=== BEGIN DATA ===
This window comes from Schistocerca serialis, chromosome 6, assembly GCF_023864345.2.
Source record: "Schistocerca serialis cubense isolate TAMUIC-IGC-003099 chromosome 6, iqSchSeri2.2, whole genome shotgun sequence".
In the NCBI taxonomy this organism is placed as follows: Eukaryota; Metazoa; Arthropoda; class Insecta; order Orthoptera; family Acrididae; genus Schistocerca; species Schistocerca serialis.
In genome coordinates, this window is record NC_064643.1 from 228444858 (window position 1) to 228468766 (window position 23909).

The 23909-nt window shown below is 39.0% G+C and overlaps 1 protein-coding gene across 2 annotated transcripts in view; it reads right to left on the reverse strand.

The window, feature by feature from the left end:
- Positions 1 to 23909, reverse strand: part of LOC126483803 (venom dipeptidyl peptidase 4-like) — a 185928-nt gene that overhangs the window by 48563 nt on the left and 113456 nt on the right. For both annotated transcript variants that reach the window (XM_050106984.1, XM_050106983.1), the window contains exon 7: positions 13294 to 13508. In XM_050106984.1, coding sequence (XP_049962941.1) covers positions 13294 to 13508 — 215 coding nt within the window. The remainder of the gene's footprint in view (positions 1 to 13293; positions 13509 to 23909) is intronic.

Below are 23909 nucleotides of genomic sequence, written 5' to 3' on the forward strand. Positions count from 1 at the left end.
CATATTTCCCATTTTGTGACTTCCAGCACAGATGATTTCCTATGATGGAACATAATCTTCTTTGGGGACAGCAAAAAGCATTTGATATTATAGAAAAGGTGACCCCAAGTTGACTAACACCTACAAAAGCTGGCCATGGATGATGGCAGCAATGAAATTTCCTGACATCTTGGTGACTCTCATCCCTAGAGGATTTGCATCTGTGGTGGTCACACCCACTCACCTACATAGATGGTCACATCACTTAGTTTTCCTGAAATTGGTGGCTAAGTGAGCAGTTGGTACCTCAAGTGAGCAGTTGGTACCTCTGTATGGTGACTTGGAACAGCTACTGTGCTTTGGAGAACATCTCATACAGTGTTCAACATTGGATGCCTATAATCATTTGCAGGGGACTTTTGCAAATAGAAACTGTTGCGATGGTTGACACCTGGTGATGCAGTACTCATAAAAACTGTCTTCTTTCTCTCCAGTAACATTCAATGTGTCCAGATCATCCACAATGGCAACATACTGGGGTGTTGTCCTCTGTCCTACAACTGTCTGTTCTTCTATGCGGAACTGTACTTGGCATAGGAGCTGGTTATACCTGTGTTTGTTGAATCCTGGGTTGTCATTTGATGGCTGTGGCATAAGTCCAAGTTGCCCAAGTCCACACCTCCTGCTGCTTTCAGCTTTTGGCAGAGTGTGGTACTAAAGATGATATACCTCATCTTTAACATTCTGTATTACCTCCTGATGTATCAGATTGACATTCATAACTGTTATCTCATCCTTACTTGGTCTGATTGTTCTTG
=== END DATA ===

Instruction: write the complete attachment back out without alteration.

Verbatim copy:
This window comes from Schistocerca serialis, chromosome 6, assembly GCF_023864345.2.
Source record: "Schistocerca serialis cubense isolate TAMUIC-IGC-003099 chromosome 6, iqSchSeri2.2, whole genome shotgun sequence".
In the NCBI taxonomy this organism is placed as follows: Eukaryota; Metazoa; Arthropoda; class Insecta; order Orthoptera; family Acrididae; genus Schistocerca; species Schistocerca serialis.
In genome coordinates, this window is record NC_064643.1 from 228444858 (window position 1) to 228468766 (window position 23909).

The 23909-nt window shown below is 39.0% G+C and overlaps 1 protein-coding gene across 2 annotated transcripts in view; it reads right to left on the reverse strand.

The window, feature by feature from the left end:
- Positions 1 to 23909, reverse strand: part of LOC126483803 (venom dipeptidyl peptidase 4-like) — a 185928-nt gene that overhangs the window by 48563 nt on the left and 113456 nt on the right. For both annotated transcript variants that reach the window (XM_050106984.1, XM_050106983.1), the window contains exon 7: positions 13294 to 13508. In XM_050106984.1, coding sequence (XP_049962941.1) covers positions 13294 to 13508 — 215 coding nt within the window. The remainder of the gene's footprint in view (positions 1 to 13293; positions 13509 to 23909) is intronic.

Below are 23909 nucleotides of genomic sequence, written 5' to 3' on the forward strand. Positions count from 1 at the left end.
CATATTTCCCATTTTGTGACTTCCAGCACAGATGATTTCCTATGATGGAACATAATCTTCTTTGGGGACAGCAAAAAGCATTTGATATTATAGAAAAGGTGACCCCAAGTTGACTAACACCTACAAAAGCTGGCCATGGATGATGGCAGCAATGAAATTTCCTGACATCTTGGTGACTCTCATCCCTAGAGGATTTGCATCTGTGGTGGTCACACCCACTCACCTACATAGATGGTCACATCACTTAGTTTTCCTGAAATTGGTGGCTAAGTGAGCAGTTGGTACCTCAAGTGAGCAGTTGGTACCTCTGTATGGTGACTTGGAACAGCTACTGTGCTTTGGAGAACATCTCATACAGTGTTCAACATTGGATGCCTATAATCATTTGCAGGGGACTTTTGCAAATAGAAACTGTTGCGATGGTTGACACCTGGTGATGCAGTACTCATAAAAACTGTCTTCTTTCTCTCCAGTAACATTCAATGTGTCCAGATCATCCACAATGGCAACATACTGGGGTGTTGTCCTCTGTCCTACAACTGTCTGTTCTTCTATGCGGAACTGTACTTGGCATAGGAGCTGGTTATACCTGTGTTTGTTGAATCCTGGGTTGTCATTTGATGGCTGTGGCATAAGTCCAAGTTGCCCAAGTCCACACCTCCTGCTGCTTTCAGCTTTTGGCAGAGTGTGGTACTAAAGATGATATACCTCATCTTTAACATTCTGTATTACCTCCTGATGTATCAGATTGACATTCATAACTGTTATCTCATCCTTACTTGGTCTGATTGTTCTTG